In an April 17, 2010 ABC News article, Evan Harris wrote:

In my EXCLUSIVE “This Week” interview, I asked former President Bill Clinton if he thought he got bad advice on regulating complex financial instruments known as derivatives from his former Treasury Secretaries, Robert Rubin and Larry Summers. He acknowledged that he was wrong to take the advice of those advising him against regulating derivatives.

“On derivatives, yeah I think they were wrong and I think I was wrong to take [their advice] because the argument on derivatives was that these things are expensive and sophisticated and only a handful of investors will buy them and they don’t need any extra protection, and any extra transparency. The money they’re putting up guarantees them transparency,” Clinton told me.

“And the flaw in that argument,” Clinton added, “was that first of all sometimes people with a lot of money make stupid decisions and make it without transparency.”

The former President also said he was also wrong about understanding the consequences if the derivatives market tanked. “The most important flaw was even if less than 1 percent of the total investment community is involved in derivative exchanges, so much money was involved that if they went bad, they could affect a 100 percent of the investments, and indeed a 100 percent of the citizens in countries, not investors, and I was wrong about that.”

But Harris later appended the following “update,” in which a Clinton counselor walks back the ex-president’s derogatory statement.

*UPDATE: After the show Sunday, Clinton Counselor Doug Band wrote me to say that “during the interview, reflecting on a derivatives debate that occurred twelve years ago, President Clinton inadvertently conflated an analysis he received on a specific derivatives proposal with then-Federal Reserve Chairman Alan Greenspan’s arguments against any regulation of derivatives.”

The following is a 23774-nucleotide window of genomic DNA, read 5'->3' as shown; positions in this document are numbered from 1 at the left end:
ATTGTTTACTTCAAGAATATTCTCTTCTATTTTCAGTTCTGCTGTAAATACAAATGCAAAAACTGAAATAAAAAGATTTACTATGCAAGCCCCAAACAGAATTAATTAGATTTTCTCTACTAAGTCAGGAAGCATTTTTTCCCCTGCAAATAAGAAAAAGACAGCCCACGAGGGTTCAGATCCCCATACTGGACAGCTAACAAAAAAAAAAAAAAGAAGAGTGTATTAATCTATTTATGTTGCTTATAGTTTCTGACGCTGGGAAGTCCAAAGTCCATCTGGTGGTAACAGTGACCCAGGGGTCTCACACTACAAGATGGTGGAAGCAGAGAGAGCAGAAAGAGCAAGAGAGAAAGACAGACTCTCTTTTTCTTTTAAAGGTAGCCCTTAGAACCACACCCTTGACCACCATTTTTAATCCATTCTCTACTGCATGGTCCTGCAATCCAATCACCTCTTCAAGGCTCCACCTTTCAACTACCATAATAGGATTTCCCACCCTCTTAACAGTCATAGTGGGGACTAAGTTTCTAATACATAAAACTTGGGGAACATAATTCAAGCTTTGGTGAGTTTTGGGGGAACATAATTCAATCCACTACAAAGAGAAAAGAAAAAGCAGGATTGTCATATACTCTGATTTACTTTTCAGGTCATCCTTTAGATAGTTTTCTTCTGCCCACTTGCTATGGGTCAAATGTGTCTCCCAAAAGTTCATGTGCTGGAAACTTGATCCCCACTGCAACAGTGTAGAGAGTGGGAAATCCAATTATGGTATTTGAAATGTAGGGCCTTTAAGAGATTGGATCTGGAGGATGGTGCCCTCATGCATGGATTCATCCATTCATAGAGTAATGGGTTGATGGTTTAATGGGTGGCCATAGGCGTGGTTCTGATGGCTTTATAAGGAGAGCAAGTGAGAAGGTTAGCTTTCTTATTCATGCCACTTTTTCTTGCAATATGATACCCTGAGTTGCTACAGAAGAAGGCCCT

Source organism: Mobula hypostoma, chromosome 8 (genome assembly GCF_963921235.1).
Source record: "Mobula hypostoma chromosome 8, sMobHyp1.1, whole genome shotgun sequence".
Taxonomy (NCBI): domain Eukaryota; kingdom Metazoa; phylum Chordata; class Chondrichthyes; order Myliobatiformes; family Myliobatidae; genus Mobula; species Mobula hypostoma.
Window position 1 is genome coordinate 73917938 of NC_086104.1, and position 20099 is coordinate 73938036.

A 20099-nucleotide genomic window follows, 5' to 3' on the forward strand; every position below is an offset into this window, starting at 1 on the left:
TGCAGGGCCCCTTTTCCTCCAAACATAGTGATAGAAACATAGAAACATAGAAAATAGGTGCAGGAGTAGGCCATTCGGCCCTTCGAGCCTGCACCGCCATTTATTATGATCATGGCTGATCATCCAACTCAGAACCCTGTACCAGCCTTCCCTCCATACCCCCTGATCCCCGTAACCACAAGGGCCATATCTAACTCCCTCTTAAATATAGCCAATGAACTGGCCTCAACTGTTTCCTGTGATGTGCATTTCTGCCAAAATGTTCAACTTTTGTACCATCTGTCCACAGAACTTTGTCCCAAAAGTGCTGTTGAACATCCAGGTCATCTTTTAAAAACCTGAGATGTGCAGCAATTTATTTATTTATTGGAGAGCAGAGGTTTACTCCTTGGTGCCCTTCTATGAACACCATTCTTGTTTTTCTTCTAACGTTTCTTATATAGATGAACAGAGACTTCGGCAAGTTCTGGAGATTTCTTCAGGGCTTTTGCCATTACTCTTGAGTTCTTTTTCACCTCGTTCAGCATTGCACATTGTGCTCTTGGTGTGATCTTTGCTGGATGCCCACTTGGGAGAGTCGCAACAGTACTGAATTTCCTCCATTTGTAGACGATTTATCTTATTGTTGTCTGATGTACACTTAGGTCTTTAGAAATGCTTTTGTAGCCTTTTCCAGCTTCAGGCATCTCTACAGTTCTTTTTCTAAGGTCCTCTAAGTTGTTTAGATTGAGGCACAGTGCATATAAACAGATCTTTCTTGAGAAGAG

Band wrote that President Clinton “still wishes, as he has said several times, that he had pursued legislation to provide additional regulatory authority in this area, even though the Republican majority in Congress would have blocked such an effort. And he remains convinced that he received excellent advice on the economy and the financial system from his economic team, led by treasury Secretaries Bentsen, Rubin and Summers; that Chairman Greenspan served the nation well during those 8 years; and that SEC Chairman Arthur Levitt, and others in regulatory positions fulfilled their responsibilities in a manner that supported remarkable growth without improvident risk.”

Rubin had been Obama’s chief economics adviser during the 2008 campaign and the subsequent transition, and in fact Rubin’s Hamilton Project was essentially a government-in-waiting that moved to Washington as soon as Obama took over. Summer’s, in particular, is a Rubin protoge.

I think that Clinton belatedly realized that the truth that he spoke had been more than a bit impolitic, but I don’t think any of it was wrong.